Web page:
• Text Lewis Firth
  • Photography Takanori Okuwaki
  • 14th January 2016

cartoonish codes

Symbolism was J.W. Anderson’s candidate of manipulation for FW16. The designer looked to culturally specific codes and signifiers and how and why experiences differ between geographical locations.

Cryptic messaging is part of Anderson’s process: on Thursday it was announced that the hook-up app, Grindr, would be pairing with the designer for a live-stream of his show. It’s in line-with Grindr’s play for a more high end image, a pairing that was considered as an unlikely partnership but in many ways makes sense. According to a report in the New York Times, Anderson said he chose the pairing to highlight fashion’s ‘sexy’ side. Anyway, over seven-million users employ the app, it’s great exposure.

Remover by Container blared at the beginning, you could feel the bass. Knowing of the collaboration with Grindr, expectations were high. Would it somehow inspire his designs? Did it mean something deeper? Grindr is symbolic of a generation hooked to the Internet, a cultural reality that Anderson is well tuned into and that surges through his output.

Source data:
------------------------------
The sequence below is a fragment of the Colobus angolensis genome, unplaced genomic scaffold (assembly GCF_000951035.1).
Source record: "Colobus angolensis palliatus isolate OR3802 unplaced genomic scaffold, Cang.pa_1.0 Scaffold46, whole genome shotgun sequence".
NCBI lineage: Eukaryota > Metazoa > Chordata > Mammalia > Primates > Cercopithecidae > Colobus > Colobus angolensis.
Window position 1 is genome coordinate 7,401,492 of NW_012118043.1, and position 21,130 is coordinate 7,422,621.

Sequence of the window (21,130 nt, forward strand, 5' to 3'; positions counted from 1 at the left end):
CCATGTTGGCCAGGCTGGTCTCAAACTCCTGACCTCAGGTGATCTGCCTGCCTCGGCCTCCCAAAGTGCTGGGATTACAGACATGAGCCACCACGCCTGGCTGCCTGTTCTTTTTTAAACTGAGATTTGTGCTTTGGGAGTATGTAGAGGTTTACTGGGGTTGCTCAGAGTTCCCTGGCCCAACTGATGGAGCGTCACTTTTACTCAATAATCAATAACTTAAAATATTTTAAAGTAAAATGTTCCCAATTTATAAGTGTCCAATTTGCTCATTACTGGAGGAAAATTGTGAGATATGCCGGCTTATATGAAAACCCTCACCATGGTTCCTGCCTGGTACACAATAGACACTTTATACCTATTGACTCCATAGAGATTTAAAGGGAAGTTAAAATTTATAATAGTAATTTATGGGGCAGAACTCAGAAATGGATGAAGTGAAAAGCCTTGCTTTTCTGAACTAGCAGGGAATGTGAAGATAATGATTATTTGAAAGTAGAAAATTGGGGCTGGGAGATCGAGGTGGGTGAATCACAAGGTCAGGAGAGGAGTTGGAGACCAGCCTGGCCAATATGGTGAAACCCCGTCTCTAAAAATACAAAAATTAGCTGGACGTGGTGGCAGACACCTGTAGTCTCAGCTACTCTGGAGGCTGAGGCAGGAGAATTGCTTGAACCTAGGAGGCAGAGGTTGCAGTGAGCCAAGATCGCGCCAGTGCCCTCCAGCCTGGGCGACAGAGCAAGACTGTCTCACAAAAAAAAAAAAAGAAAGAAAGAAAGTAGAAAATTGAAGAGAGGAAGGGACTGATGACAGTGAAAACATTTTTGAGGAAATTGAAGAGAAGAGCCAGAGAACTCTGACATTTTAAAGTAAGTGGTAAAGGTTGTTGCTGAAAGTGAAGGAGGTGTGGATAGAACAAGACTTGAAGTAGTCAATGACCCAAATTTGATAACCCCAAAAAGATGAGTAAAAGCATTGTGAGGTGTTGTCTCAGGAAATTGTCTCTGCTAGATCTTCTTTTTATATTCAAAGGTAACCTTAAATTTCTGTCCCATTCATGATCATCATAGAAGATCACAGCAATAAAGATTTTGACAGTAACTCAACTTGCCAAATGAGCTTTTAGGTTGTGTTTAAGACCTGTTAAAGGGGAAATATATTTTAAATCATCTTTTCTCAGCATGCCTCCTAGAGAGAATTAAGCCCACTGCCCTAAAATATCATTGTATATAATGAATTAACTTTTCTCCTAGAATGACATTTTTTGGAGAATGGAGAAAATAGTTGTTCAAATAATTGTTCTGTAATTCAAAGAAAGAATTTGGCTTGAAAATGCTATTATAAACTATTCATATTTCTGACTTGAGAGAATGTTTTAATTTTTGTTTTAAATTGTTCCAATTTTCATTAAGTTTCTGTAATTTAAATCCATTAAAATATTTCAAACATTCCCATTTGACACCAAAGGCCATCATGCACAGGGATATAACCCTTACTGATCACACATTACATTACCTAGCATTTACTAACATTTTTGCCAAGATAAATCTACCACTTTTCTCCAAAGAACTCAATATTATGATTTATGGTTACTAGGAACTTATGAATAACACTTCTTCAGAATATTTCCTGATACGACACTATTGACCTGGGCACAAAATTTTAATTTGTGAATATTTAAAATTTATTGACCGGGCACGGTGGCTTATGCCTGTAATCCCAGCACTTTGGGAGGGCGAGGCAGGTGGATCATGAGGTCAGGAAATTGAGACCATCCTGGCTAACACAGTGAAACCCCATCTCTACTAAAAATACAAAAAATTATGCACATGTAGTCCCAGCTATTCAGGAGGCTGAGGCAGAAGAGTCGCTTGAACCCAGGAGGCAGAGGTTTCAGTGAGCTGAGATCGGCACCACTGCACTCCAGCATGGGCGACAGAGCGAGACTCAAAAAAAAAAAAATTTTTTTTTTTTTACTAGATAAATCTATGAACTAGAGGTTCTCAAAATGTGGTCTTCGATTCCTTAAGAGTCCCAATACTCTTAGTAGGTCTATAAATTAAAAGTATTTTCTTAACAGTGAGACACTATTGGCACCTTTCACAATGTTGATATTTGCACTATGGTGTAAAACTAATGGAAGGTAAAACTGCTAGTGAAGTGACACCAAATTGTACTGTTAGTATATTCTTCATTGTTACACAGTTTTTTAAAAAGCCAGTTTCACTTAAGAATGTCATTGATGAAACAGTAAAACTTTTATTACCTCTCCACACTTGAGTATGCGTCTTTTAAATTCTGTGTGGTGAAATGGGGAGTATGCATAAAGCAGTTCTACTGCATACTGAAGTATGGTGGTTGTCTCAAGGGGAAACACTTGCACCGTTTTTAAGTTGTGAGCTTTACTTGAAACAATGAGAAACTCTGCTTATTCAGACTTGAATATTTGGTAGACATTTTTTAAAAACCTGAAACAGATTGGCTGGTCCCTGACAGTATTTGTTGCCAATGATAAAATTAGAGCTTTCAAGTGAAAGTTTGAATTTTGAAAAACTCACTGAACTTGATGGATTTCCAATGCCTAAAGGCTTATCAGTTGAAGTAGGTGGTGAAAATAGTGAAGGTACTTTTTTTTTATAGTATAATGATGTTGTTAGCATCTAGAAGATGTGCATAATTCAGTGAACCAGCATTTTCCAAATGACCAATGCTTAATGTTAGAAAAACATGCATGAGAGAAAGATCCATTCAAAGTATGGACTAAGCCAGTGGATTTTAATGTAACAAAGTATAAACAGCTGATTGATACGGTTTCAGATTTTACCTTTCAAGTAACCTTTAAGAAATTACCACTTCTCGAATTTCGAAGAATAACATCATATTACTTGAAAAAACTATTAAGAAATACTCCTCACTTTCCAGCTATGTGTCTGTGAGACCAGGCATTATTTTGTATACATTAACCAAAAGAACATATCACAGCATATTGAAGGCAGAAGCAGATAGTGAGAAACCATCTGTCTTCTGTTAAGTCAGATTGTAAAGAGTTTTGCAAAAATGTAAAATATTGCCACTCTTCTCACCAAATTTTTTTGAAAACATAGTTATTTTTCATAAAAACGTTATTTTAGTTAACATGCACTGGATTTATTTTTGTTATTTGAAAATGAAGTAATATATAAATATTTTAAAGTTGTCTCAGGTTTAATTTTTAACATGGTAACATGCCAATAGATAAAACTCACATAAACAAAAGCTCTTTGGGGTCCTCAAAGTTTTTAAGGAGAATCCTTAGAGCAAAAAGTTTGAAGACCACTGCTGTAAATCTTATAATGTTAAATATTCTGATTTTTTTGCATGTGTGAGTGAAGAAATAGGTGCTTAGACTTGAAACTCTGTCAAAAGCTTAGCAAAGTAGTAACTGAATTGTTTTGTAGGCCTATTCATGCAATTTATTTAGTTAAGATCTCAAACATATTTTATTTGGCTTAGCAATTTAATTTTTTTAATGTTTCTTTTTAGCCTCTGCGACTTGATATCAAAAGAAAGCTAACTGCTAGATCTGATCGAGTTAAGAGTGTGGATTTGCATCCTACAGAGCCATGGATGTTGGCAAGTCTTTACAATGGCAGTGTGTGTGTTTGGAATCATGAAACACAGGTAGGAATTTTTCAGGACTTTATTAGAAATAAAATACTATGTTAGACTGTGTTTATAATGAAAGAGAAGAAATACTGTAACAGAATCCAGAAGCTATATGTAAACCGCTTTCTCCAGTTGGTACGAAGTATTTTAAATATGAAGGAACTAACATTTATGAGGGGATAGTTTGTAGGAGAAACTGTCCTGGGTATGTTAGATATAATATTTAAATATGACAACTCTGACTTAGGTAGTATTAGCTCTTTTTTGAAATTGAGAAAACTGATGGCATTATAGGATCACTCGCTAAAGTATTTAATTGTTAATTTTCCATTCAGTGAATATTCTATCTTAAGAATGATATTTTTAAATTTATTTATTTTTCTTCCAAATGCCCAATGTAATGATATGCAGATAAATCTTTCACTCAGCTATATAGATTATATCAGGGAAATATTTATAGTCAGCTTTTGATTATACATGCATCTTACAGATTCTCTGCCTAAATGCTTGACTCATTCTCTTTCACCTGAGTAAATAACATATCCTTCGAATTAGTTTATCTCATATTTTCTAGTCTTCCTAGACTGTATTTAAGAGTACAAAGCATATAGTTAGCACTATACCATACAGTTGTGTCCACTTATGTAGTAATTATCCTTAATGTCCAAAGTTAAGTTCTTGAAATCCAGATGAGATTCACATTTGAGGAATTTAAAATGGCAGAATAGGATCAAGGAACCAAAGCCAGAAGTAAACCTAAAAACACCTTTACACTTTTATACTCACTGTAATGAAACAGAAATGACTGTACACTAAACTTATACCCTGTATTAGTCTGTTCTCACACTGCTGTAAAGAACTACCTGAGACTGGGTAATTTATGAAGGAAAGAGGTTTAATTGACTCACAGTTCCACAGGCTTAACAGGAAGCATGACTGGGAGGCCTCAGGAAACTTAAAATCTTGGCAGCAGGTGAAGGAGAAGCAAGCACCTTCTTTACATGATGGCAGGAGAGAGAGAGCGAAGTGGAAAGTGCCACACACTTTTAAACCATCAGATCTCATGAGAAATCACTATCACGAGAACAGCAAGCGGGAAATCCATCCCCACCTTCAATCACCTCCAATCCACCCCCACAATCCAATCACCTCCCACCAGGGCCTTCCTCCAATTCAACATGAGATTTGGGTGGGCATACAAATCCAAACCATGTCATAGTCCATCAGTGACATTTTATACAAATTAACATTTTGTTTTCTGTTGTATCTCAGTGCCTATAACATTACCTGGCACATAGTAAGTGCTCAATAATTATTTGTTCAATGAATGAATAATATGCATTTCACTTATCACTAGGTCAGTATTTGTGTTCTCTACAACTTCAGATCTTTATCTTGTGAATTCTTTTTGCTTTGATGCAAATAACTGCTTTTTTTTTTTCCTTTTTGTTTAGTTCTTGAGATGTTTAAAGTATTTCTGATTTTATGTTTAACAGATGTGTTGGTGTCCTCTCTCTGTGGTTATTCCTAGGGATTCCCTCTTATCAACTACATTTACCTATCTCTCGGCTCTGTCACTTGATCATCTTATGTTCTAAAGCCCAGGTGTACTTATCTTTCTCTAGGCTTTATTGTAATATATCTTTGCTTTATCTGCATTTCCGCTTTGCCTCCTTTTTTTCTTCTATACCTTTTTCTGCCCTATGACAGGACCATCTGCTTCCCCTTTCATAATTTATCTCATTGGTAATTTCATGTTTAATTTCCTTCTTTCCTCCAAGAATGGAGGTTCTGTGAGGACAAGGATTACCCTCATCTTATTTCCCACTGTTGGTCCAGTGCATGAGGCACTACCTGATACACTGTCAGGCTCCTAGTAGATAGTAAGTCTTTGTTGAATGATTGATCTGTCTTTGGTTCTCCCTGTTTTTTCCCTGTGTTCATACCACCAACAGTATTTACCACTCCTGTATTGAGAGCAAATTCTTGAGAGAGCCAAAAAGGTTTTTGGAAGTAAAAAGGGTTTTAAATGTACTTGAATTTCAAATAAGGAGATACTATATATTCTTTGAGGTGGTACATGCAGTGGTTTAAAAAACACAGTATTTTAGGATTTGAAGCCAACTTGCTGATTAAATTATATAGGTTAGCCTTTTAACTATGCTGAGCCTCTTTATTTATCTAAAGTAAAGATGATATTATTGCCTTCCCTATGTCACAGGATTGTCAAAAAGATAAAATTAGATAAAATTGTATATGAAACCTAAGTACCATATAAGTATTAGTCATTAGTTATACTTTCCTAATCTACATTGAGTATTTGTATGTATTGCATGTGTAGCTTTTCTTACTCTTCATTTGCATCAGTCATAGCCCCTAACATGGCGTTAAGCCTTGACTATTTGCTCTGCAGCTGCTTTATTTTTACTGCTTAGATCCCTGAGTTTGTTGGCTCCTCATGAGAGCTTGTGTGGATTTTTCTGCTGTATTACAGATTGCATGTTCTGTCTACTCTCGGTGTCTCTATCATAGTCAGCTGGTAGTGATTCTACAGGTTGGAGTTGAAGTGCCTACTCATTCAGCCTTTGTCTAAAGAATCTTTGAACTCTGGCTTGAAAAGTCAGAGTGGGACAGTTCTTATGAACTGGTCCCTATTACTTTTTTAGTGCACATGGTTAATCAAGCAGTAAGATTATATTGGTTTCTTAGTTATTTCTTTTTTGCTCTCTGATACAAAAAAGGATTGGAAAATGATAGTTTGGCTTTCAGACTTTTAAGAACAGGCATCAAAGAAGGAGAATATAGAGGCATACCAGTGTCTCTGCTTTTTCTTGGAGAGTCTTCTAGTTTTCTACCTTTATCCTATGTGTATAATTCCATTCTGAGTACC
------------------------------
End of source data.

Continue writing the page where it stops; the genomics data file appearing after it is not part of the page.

Motifs of snails, space-age guns and George Studdy’s iconic cartoon character Bonzo the Dog were sporadically placed on silk suit jackets with wide lapels, metallic organza – that flowed like liquid – trousers and coats. Again: connotations will differ; interpretation based on personal experience is, naturally, encouraged. Anderson’s hand for craft was present as ever: worn-looking, super-baggy knits, fur overcoats, and laser-cut leather separates. Anderson’s symbolism on symbolism was symbolic.